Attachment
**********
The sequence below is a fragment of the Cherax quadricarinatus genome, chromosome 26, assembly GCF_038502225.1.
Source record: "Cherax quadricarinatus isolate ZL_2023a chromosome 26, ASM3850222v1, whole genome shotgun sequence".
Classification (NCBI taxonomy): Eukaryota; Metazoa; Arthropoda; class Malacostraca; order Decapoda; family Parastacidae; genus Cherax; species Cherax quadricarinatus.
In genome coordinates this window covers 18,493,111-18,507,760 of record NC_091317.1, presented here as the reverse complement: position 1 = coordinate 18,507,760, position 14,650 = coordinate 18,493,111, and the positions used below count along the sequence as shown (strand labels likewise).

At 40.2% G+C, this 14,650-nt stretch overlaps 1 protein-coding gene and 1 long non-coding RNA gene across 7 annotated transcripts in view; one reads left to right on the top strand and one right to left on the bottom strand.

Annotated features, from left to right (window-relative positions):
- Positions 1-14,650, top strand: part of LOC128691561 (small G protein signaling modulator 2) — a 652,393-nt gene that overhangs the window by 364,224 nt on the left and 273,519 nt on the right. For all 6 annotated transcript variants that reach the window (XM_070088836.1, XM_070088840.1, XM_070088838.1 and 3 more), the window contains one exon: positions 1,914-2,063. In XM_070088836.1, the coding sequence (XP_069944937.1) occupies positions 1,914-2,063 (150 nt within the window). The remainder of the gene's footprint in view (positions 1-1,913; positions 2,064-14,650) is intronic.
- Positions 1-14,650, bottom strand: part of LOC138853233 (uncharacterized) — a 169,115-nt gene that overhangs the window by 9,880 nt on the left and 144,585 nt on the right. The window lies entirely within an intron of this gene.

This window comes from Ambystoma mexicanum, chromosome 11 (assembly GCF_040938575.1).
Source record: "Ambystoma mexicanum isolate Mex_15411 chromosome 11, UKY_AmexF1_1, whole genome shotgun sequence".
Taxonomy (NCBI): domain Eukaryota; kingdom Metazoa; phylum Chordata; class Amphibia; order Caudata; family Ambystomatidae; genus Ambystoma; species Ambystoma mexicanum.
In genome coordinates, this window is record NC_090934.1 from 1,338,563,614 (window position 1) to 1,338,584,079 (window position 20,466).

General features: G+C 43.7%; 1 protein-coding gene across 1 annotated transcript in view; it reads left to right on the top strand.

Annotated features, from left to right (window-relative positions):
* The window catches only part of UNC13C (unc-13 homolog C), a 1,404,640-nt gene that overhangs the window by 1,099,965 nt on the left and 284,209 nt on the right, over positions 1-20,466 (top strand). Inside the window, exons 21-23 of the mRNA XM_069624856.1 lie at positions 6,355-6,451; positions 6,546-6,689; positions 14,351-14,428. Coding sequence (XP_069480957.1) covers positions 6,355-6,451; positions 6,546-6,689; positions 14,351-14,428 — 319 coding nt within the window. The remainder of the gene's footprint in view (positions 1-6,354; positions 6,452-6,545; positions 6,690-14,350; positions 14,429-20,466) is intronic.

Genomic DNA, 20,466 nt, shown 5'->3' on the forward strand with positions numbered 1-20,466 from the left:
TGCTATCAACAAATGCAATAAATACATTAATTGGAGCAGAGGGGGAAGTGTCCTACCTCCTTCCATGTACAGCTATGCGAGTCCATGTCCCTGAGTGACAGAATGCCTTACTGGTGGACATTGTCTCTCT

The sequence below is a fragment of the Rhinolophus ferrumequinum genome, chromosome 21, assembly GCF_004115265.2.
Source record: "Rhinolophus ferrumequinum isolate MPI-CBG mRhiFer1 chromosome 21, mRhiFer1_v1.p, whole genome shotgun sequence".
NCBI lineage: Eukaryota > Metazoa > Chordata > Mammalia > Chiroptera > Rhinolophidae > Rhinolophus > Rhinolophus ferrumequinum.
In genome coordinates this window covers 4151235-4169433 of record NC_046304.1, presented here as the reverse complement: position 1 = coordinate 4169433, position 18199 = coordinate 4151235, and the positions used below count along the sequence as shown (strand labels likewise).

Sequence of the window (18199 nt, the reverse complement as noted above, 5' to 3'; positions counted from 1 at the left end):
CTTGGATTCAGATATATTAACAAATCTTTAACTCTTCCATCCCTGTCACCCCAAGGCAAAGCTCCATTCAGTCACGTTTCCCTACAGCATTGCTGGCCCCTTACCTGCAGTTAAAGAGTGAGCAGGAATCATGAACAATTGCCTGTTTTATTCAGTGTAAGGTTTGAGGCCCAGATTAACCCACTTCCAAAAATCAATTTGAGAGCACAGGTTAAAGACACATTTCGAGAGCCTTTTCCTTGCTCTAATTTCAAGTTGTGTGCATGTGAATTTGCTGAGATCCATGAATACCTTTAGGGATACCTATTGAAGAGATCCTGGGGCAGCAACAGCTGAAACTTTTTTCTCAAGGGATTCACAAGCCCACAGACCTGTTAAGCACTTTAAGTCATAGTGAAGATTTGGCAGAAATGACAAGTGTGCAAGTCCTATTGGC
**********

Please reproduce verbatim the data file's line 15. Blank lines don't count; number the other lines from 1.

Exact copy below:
* The window catches only part of UNC13C (unc-13 homolog C), a 1,404,640-nt gene that overhangs the window by 1,099,965 nt on the left and 284,209 nt on the right, over positions 1-20,466 (top strand). Inside the window, exons 21-23 of the mRNA XM_069624856.1 lie at positions 6,355-6,451; positions 6,546-6,689; positions 14,351-14,428. Coding sequence (XP_069480957.1) covers positions 6,355-6,451; positions 6,546-6,689; positions 14,351-14,428 — 319 coding nt within the window. The remainder of the gene's footprint in view (positions 1-6,354; positions 6,452-6,545; positions 6,690-14,350; positions 14,429-20,466) is intronic.